Readers discuss the need to make goods, services and facilities accessible to all, regardless of age, ability or status in life, and suggestions that the city ditch its US dollar peg.
Readers discuss what the city should focus on after Lionel Messi’s failure to play in a much-publicised match, the need for accountability from event organisers, and the silver lining to the game.
Readers discuss the Shenzhen government’s intiatives to improve the city, and the effect of an influx of tourists on ordinary people’s lives.
Readers discuss why the Hong Kong government has to get the scheme right, retail’s contribution to waste, a property vacancy tax, and a family’s suffering
Readers discuss Hong Kong’s uniqueness as tourism destination, the role universities play in boosting the city’s appeal, and a recent liveability ranking.
Readers discuss the need to involve grass-roots communities in the crafting of climate solutions, the recent scandal engulfing a Hong Kong charity, and how to preserve the mental health of the city’s children
Readers discuss how the country can win over people, what normal looks like in Hong Kong, and Article 23 legislation.
Readers discuss concerns about government bond issuance, childcare risks, and why the city needs stricter speed limits.
Readers discuss the UN Security Council’s veto power, legal powers to obtain information, and how the West can set an example to Hong Kong.
Readers discuss why more notices in the city should be in English, the lack of clarity on Expats’ unavailability, unread English books, and bringing back in-town check-in.
Readers discuss the economic potential of the drone-related industry, the plan to increase the number of CCTV cameras in the city, and the abuse of a young inmate.
Readers discuss the process of acquiring a foreign language, the re-emergence of beggars in Hong Kong, and the new Ram Temple in India.
Readers discuss how long it takes for innovation to result in revolutionary, why the waste-charging scheme must anticipate how people will respond, and the need to prioritise recycling.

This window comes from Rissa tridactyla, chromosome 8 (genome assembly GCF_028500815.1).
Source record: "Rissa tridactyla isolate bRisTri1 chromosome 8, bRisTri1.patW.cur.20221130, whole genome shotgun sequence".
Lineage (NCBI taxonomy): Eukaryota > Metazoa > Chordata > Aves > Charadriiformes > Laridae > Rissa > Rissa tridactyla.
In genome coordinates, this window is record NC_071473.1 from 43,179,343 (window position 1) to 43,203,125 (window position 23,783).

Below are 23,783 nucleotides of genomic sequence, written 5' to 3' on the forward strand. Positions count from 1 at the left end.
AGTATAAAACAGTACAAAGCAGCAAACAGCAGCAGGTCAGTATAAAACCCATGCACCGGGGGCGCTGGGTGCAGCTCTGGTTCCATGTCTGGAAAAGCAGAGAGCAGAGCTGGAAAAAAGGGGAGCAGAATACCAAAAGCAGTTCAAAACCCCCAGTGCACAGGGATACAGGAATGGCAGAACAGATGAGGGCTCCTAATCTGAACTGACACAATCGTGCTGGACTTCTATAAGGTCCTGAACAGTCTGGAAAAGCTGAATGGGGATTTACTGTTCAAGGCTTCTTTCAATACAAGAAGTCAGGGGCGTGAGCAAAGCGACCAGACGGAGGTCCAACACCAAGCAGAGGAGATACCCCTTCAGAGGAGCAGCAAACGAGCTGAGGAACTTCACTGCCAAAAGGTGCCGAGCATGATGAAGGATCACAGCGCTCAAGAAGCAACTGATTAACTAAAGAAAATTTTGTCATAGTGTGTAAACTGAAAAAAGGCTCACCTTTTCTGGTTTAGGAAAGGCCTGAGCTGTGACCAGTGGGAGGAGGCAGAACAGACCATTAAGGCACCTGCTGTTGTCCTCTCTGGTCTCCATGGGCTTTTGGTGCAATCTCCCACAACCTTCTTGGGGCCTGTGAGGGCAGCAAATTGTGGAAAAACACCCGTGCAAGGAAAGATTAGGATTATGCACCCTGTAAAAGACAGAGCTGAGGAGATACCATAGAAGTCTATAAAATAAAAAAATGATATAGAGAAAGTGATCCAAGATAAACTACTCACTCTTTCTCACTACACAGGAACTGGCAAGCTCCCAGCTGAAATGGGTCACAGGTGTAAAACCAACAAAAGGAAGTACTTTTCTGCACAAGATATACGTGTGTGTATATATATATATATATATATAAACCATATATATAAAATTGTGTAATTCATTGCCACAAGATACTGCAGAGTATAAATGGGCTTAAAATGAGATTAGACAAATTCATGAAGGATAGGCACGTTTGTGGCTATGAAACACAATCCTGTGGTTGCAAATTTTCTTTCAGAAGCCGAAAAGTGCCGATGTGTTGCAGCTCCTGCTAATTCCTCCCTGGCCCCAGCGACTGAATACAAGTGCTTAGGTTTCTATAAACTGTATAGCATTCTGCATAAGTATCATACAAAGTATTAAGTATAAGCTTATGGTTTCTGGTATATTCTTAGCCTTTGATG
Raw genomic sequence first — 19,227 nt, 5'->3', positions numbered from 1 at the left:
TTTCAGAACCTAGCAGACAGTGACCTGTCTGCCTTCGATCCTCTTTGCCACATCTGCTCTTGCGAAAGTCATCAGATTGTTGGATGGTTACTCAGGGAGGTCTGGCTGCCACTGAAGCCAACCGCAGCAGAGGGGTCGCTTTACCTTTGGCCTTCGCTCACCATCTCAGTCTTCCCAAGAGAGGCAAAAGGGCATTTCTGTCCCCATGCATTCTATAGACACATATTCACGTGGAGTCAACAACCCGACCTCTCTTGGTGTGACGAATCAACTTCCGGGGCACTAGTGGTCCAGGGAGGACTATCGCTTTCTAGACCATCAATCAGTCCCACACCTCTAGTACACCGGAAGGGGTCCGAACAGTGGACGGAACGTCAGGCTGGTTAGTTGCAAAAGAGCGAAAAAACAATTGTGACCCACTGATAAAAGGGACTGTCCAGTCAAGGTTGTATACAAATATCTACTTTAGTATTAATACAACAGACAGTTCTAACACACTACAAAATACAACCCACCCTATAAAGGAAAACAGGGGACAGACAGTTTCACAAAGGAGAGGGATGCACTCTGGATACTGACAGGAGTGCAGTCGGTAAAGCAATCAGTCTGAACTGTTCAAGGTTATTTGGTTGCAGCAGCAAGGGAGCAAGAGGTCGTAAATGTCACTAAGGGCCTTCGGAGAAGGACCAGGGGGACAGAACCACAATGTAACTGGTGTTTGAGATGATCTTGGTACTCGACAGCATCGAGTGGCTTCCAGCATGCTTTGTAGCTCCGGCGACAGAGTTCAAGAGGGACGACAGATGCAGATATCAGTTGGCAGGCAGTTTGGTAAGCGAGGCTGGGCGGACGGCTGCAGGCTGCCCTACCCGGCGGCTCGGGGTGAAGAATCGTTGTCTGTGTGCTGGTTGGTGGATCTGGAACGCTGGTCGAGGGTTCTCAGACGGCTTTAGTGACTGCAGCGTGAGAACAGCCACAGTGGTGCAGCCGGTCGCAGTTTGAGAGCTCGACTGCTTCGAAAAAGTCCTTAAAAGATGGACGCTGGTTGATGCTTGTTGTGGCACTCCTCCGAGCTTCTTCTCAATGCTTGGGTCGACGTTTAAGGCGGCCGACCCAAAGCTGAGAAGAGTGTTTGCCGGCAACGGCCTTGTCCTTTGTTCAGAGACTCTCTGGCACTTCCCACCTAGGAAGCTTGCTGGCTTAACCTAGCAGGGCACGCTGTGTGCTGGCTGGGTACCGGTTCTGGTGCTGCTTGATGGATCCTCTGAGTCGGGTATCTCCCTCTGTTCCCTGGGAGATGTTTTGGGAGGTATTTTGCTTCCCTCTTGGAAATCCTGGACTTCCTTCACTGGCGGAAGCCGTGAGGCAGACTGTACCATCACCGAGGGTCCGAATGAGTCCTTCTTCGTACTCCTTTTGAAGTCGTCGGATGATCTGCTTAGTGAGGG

Readers discuss the prevailing mood of anxiety among China’s working professionals, the failings of democracy, and Western officials’ fixation with Hong Kong’s national security law.
Readers discuss lost revenue from waived tunnel tolls, the Ram Temple inauguration, and the right to self-defence.
Readers discuss the value of outdated books, the limits of AI detection tools, air con in winter, parking spaces, and the baby bonus.
Readers discuss letting the public learn about the waste-charging scheme from experience, the red line for arts, and waiting in A&E.
Readers discuss the many cultures that converge at a recreation ground, the city’s declining birth rate, the disadvantage of elders switching to the JoyYou card, and fatal taxi accidents.
Readers discuss the Hong Kong auteur’s first foray into television, the fortunes of TVB, appropriate dress for young women, and what Hong Kong officials should do with their time.
Readers discuss the implications of the election results, and why blockchain has a role to play in healthcare in mainland China.
Readers discuss the regulatory quagmire facing ride-railing operators in Hong Kong, and the need to review taxi driver performance.
Readers discuss what products are suitable for individual investors, and the prospect of interest rate cuts.
Readers discuss the price obstacle to the promotion of Hong Kong tourism, and a frequent travel scheme for Shenzhen residents.
Readers discuss why international agreements alone can’t provide a strong foundation for meaningful change in the Middle East, and ask for Chinese help with freeing a Chinese-Israeli hostage.
Readers discuss the impact of legislation on one of the city’s liveliest attractions, bogus applications for government subsidies, and why doctors should be left out of Hong Kong’s revenue drive.
Readers discuss history education and identity in Taiwan, why Hong Kong universities should go private, and whether another 24-hour checkpoint is necessary.
Readers discuss the challenge of finding new revenue streams, three-dish rice queues in Central, a university head’s resignation, and the discovery of coral species in Victoria Harbour.
Readers discuss the wider consequences of partisan polarisation in the United States, and an important tweak to data protection law in Malaysia.
Readers discuss Hanoi’s relations with Beijing and Washington, the reality of Chinese foreign relations, music to Chinese consumers’ ears, Hong Kong bargain-hunters, and the pursuit of happiness.
Readers discuss the global significance of Taiwan’s election, and whether Hong Kong should drive on the right.